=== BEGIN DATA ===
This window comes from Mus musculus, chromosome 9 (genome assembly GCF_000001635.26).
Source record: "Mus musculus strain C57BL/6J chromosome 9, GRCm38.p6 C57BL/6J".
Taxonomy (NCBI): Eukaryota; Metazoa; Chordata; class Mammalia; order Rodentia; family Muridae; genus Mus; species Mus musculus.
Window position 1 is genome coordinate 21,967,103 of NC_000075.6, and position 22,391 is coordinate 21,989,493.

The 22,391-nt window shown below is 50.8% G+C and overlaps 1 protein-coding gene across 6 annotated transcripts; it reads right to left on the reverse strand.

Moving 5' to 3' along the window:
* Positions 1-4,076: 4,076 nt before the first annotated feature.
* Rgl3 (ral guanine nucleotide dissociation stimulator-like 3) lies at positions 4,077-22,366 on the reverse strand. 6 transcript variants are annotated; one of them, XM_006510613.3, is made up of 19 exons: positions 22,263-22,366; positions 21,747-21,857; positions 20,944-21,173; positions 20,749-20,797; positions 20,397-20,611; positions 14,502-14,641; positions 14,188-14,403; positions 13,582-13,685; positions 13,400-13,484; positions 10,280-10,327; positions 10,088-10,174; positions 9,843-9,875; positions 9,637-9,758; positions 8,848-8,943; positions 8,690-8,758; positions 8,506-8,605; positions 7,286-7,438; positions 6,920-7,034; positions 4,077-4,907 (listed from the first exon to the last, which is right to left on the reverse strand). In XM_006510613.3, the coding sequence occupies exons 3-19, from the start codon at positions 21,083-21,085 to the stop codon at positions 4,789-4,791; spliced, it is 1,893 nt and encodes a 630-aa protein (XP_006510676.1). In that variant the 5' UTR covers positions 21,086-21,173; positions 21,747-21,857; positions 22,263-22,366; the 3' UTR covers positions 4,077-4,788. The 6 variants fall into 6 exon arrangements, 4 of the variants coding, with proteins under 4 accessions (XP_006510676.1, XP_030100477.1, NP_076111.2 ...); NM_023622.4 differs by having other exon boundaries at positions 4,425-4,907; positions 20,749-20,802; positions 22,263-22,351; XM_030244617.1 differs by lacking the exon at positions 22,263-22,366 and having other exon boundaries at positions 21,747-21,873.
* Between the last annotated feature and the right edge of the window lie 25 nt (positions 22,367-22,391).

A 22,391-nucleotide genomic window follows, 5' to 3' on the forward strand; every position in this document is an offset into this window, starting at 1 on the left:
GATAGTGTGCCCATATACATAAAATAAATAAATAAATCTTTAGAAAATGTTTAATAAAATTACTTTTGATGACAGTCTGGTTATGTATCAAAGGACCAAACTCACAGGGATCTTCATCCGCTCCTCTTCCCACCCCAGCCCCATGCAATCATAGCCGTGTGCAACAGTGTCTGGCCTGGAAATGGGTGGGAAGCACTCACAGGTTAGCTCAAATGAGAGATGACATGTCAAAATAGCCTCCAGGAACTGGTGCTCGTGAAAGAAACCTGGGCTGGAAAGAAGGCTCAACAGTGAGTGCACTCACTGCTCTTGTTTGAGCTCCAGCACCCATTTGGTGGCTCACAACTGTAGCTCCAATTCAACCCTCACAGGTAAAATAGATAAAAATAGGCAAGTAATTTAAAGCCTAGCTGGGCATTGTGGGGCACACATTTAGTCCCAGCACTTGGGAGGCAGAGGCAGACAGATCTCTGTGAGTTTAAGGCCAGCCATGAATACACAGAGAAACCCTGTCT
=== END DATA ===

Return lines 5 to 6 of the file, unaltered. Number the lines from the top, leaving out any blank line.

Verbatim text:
The 22,391-nt window shown below is 50.8% G+C and overlaps 1 protein-coding gene across 6 annotated transcripts; it reads right to left on the reverse strand.

Moving 5' to 3' along the window: